RAMALLAH â€” Palestinian Authority President Mahmoud Abbas was due to meet exiled Hamas leader Khaled Mishaal in Damascus last night amid hopes that the months-long negotiations over a unity government might finally be nearing resolution.
Up until the last moment, officials close to both the Fateh and Hamas heads had been cagey, but the meeting was confirmed yesterday afternoon by Hamas official Izzat Al Rishq, who said Abbas and Mishaal would be discussing who should fill the problem portfolios of interior, finance and foreign affairs as well as the political programme of any unity government.Â â€œWe are hoping tonight will result in solving the issue of the final language of the manifesto and those in charge of the three key ministries. This is not a last chance meeting. Both sides are aware that prolonging crisis and confrontation only serves Israel,” Rishq told Reuters.
Abbas has billed the talks as the last chance to resolve differences between the two main Palestinian factions. He has threatened Hamas with early elections should negotiations fail, a move Hamas considers a coup against its government and a threat that has already caused severe internal Palestinian fighting.
â€œWe say either there is a [unity] government or elections,â€ Abbas said after a meeting Friday with EU foreign policy chief Javier Solana in Ramallah. â€œElections donâ€™t mean we want to throw Hamas into the sea. It has been elected and can be elected again.â€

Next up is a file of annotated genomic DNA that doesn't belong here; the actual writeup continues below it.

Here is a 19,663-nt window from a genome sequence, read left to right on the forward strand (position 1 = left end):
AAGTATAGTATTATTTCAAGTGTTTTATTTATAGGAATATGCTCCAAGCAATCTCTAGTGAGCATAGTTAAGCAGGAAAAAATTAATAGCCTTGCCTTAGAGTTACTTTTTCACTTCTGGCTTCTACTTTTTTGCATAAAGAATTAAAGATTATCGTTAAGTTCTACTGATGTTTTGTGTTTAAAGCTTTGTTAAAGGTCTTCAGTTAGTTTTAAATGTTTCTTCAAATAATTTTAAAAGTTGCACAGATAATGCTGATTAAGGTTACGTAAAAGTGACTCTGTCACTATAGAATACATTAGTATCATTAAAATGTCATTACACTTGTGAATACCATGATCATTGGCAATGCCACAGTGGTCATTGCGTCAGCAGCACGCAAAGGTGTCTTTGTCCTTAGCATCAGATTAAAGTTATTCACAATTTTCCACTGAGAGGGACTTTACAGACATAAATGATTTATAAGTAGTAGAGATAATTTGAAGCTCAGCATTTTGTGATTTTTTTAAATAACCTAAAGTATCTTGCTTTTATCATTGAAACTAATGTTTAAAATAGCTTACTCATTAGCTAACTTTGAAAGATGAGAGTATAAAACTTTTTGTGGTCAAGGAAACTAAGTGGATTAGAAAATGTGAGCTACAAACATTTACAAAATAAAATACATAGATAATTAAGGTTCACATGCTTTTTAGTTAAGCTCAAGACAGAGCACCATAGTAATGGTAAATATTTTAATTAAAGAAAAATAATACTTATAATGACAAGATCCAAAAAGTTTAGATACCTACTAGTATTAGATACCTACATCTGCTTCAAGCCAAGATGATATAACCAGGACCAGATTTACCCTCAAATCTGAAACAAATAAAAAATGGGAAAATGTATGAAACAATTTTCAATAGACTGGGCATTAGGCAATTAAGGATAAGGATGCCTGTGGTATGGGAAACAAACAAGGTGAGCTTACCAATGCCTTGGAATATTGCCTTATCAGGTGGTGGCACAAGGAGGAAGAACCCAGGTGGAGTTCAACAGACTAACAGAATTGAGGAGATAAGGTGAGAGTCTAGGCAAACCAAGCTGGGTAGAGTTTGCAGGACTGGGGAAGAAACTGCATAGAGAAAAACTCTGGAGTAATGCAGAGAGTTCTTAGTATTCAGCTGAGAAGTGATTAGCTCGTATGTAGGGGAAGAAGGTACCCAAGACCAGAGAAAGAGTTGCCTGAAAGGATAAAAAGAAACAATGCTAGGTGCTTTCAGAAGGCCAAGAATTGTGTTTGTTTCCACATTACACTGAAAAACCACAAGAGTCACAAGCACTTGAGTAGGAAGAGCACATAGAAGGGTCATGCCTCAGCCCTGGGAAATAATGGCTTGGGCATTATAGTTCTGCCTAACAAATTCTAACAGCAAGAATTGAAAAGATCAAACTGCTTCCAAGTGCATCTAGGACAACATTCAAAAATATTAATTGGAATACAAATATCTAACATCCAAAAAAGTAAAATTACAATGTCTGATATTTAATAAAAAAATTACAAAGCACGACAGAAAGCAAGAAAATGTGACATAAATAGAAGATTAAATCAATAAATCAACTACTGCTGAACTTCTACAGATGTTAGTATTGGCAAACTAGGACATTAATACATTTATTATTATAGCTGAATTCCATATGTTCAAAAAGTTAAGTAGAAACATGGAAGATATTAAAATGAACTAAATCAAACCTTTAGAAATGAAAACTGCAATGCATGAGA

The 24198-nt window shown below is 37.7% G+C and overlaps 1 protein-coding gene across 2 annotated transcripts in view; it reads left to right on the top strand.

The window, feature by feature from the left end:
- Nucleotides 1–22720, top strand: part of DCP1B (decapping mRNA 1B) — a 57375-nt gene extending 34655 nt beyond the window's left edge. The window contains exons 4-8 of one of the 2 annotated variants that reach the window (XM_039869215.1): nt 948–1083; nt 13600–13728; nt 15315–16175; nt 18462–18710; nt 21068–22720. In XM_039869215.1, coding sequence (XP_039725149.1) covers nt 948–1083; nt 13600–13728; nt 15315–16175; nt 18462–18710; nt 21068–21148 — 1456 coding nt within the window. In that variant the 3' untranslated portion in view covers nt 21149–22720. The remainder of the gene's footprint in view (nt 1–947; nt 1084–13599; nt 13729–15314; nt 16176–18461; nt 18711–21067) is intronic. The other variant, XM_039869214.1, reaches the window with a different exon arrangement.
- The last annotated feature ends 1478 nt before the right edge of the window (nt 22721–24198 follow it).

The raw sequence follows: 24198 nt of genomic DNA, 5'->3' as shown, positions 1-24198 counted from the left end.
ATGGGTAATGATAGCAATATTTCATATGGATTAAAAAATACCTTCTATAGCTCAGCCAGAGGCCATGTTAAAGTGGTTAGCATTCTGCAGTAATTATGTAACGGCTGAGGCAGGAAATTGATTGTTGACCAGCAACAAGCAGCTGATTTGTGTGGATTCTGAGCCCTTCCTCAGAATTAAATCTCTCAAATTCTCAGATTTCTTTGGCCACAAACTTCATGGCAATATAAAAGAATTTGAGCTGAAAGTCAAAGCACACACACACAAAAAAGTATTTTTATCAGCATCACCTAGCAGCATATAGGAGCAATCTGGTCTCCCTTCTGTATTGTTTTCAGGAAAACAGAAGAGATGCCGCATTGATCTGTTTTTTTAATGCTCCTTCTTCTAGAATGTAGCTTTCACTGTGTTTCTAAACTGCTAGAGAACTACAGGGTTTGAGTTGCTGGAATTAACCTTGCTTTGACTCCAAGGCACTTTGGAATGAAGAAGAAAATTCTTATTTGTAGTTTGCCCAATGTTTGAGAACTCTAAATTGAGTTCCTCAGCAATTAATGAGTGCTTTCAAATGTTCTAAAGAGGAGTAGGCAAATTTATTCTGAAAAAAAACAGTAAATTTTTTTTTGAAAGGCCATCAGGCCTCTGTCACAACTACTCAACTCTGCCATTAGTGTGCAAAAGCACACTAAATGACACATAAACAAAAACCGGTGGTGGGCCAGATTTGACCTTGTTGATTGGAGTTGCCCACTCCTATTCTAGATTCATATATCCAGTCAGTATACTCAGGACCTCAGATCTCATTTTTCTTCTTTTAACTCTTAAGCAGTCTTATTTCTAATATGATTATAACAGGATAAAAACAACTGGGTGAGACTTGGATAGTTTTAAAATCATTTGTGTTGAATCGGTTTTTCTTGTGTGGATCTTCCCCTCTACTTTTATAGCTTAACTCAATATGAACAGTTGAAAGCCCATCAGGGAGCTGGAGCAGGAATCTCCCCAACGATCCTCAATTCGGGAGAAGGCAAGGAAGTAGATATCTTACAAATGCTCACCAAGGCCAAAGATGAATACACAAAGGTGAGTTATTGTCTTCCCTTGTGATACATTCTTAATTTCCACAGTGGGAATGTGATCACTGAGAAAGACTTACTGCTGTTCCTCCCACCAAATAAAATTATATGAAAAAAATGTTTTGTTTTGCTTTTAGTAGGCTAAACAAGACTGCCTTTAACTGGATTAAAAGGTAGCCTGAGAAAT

The Palestinian Authority is nearly paralysed as a result of the freeze on international funding installed at the behest of Washington after Hamas formed a government last March. While the international donors community has continued a high level of funding, all money now goes directly through the presidentâ€™s office, leaving the Palestinian Authority unable to function. By far the largest chunk of money missing is not as a result of that freeze, however, but rather Israelâ€™s decision to suspend transferring tax monies it collects on behalf of the Palestinian Authority, a decision that has meant public sector workers have gone largely unpaid since March last year.
On Friday, Israel announced that it had released $100 million of that money directly to Abbasâ€™ office. Palestinian Prime Minister Ismail Haniyeh in response demanded that Israel release all the money it owes the Palestinian Authority, around $500 million, saying he wasnâ€™t bothered whether the money went to his government or the office of Abbas as long as it â€œhelped reduce Palestinian sufferingâ€.
In spite of the financial freeze, Haniyehâ€™s government on Thursday announced a bigger budget for 2007 than last year, reflecting a bigger public sector payroll. Acting finance minister Samir Abu Aisheh, said the budget would amount to $2.56 billion, an increase of about $500 million from 2006.
It is the first budget presented by the Hamas-led government. The freeze on international funding meant budget discussions were postponed indefinitely throughout 2006 and a budget was never approved by parliament. The government simply extended the 2005 budget.